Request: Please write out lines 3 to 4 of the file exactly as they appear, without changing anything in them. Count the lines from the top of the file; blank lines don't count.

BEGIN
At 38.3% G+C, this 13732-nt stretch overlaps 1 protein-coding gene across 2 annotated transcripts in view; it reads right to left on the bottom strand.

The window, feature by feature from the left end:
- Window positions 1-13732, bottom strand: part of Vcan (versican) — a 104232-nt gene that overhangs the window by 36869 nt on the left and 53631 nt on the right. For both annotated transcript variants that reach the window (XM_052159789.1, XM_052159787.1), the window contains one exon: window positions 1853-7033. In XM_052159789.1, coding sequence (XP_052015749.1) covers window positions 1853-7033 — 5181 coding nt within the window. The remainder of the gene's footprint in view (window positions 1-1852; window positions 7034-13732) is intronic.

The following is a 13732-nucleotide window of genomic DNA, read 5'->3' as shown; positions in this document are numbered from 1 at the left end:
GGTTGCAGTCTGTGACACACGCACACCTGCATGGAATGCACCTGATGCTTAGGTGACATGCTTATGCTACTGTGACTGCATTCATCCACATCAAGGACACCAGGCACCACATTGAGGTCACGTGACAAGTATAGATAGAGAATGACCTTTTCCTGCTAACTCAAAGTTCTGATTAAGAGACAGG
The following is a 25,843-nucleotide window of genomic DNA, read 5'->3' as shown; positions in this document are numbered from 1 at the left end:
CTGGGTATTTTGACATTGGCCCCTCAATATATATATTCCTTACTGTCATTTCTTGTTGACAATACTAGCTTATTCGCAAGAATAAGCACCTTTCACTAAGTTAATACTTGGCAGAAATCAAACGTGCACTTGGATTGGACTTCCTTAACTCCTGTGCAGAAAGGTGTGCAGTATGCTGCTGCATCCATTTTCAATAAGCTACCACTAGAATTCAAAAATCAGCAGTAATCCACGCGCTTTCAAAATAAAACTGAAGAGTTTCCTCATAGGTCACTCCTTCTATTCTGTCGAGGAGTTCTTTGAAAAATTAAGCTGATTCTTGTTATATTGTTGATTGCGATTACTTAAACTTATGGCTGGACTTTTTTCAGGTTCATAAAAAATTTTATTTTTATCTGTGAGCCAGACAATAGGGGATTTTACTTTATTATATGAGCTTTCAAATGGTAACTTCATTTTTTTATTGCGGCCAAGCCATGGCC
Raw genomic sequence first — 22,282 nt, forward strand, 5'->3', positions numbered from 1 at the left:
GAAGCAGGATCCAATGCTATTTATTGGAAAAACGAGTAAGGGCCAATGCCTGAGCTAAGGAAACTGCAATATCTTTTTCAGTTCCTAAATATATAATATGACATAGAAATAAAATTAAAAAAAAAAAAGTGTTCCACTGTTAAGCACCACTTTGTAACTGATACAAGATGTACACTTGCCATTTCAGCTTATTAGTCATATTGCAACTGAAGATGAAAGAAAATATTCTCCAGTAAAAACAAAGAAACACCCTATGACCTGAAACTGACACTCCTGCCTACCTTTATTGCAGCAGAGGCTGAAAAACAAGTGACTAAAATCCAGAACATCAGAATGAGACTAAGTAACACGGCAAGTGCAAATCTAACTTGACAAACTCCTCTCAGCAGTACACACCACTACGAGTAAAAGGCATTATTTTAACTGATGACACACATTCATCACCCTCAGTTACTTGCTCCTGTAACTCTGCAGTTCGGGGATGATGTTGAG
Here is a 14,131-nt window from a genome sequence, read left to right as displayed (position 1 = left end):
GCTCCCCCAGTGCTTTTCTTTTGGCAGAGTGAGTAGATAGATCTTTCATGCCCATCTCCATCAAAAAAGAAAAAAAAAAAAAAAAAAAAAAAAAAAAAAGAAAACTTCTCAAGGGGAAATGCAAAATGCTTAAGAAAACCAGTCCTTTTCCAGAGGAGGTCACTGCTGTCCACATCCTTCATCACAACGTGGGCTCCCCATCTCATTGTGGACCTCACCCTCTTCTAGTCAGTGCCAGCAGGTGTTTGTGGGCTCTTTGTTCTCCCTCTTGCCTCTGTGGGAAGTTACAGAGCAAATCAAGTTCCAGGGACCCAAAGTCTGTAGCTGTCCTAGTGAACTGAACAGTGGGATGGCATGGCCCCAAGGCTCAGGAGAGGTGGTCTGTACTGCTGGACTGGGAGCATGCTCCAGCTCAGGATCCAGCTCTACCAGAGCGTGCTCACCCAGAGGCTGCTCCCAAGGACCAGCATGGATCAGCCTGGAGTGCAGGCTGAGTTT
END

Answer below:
- Window positions 1-13732, bottom strand: part of Vcan (versican) — a 104232-nt gene that overhangs the window by 36869 nt on the left and 53631 nt on the right. For both annotated transcript variants that reach the window (XM_052159789.1, XM_052159787.1), the window contains one exon: window positions 1853-7033. In XM_052159789.1, coding sequence (XP_052015749.1) covers window positions 1853-7033 — 5181 coding nt within the window. The remainder of the gene's footprint in view (window positions 1-1852; window positions 7034-13732) is intronic.

The following is a 13732-nucleotide window of genomic DNA, read 5'->3' as shown; positions in this document are numbered from 1 at the left end: